The Wild Cards Series, Gerorge R. R. Martin, ed. I've read maybe seven or eight of the eleven million or so volumes in this series, and while they were none of them terrible I definitely liked the shared-world collections of short stories more than the later "mosaic novels", partly because I liked some of the contributors more than others and the shifts in prose style got kind of jarring at times but also because the whole thing got so damned dark after a while. The basic story was great: aliens decide to test an experimental mutagen on Earth and it gets released over New York in the late Forties. Most people who are exposed to the stuff die and most of those who survive are radically mutated (these are called Jokers, thanks to a running card-based naming convention). A very small percentage ed up with very super-heroey powers (these ones are called Aces) and part of the series' mandate is exploring how the presence of all of these guys shapes subsequent human culture and history and such. There are a lot of neato characters, like Croyd Crensen, the Sleeper, who falls into years-long comas and wakes up each time with different powers and a new appearance and lives a cycle of sleep and increasingly desperate and stimulant-fueled wakefulness. Or there's Captain Trips, a super-duper hippie who has multiple powered identities accessed through hard drug usage, or Kid Dinosaur, who can turn into dinosaurs and is basically a fanboy who follows other Aces around and annoys them. The first couple of collections are highly recommended, ayup.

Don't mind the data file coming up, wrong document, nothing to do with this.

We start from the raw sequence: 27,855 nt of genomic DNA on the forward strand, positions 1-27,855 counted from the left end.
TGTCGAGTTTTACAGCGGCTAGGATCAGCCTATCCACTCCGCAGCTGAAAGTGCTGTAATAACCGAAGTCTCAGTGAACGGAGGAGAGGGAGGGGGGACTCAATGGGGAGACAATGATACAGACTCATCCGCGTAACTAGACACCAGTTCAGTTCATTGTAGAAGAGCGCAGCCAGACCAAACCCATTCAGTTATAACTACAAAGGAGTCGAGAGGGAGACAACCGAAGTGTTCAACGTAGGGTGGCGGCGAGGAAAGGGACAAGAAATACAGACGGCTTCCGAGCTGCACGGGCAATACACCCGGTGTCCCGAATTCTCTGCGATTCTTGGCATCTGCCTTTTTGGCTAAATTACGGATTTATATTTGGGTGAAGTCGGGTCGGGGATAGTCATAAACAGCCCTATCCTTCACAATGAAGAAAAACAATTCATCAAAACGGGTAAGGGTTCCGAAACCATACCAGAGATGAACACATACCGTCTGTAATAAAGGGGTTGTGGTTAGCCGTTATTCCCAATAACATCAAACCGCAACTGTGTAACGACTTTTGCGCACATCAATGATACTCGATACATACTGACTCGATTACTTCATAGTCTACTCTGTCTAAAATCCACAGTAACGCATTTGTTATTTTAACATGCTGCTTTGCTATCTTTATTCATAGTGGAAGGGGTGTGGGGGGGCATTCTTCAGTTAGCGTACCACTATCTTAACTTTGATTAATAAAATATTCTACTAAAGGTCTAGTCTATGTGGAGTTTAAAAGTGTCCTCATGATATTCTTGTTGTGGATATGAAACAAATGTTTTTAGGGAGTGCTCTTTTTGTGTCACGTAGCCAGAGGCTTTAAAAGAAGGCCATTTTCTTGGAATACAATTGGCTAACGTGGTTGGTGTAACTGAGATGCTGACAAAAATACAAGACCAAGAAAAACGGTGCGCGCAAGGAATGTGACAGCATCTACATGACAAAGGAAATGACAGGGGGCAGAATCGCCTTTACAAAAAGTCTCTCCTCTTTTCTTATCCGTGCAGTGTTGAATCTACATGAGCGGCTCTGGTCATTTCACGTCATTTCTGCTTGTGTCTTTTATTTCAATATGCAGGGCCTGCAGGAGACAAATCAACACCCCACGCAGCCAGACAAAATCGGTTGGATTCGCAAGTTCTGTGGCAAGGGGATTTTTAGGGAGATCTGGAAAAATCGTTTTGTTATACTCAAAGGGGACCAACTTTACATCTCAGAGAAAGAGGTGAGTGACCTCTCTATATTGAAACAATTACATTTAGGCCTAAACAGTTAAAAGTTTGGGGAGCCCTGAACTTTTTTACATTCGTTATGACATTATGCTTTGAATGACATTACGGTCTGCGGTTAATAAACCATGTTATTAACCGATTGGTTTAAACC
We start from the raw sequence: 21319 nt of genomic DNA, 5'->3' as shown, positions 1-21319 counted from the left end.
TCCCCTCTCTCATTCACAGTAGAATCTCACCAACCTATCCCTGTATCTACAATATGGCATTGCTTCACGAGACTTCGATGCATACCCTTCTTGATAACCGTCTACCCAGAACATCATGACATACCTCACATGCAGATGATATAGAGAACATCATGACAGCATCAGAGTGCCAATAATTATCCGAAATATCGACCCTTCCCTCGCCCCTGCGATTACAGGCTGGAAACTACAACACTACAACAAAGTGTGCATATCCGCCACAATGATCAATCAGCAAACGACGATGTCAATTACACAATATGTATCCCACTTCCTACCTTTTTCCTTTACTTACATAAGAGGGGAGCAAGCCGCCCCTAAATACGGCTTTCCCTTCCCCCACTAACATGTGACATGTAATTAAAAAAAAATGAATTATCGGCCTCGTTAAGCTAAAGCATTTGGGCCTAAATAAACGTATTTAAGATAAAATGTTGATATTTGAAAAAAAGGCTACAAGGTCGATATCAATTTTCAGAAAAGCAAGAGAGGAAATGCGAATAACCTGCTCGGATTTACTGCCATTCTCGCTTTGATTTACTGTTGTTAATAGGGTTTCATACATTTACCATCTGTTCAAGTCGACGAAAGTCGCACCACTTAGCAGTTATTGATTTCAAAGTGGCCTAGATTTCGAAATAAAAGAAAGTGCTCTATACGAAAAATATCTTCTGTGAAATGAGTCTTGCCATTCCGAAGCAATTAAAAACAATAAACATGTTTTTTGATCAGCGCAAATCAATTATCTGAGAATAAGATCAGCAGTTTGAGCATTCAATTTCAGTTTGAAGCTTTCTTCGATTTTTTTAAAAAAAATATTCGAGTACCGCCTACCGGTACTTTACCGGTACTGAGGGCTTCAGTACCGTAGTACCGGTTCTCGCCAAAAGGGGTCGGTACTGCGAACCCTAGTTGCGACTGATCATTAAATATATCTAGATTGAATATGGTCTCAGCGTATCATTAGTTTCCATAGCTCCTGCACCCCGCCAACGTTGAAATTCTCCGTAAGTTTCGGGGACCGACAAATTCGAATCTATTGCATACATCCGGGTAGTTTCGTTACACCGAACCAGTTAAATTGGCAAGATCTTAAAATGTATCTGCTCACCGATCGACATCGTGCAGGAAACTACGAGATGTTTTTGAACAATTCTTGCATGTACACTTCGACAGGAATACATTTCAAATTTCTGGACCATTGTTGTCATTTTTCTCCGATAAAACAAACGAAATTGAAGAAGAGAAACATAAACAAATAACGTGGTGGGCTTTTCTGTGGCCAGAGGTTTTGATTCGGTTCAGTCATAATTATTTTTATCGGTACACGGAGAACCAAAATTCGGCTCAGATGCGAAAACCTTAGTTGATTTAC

Of course, there are all of the books that are about characters that originated in comics, but frankly, I haven't read too many of those. I remember a book of Spider-Man short stories that I enjoyed (the Internet says that it was called The Ultimate Spider-Man), especially one called "Kraven the Hunter is Dead, Alas", though what it was about escapes me these many years later. Marvel books were always fun to read because they always had some nice original artwork inside - I especially remember liking What Savage Beast by Peter David, which had the Maestro and a neat picture of all kinds of possible alternate Hulks (Scaley Hulk! Hairy Hulk!).
Okay, that's it. There are a lot more books that I wish that I could read (say, Superfolk) and others that I have read and subsequently forgotten the contents of (Flyboy Action Figure Comes With Gasmask, for example). And I can't seem to even find the damn Hellboy novels. Do they actually exist? Perhaps in the future I will expand on this rambling, unfocused entry. Feel free to clue me in to things that I should check out.
It's all JOHN APPROVED!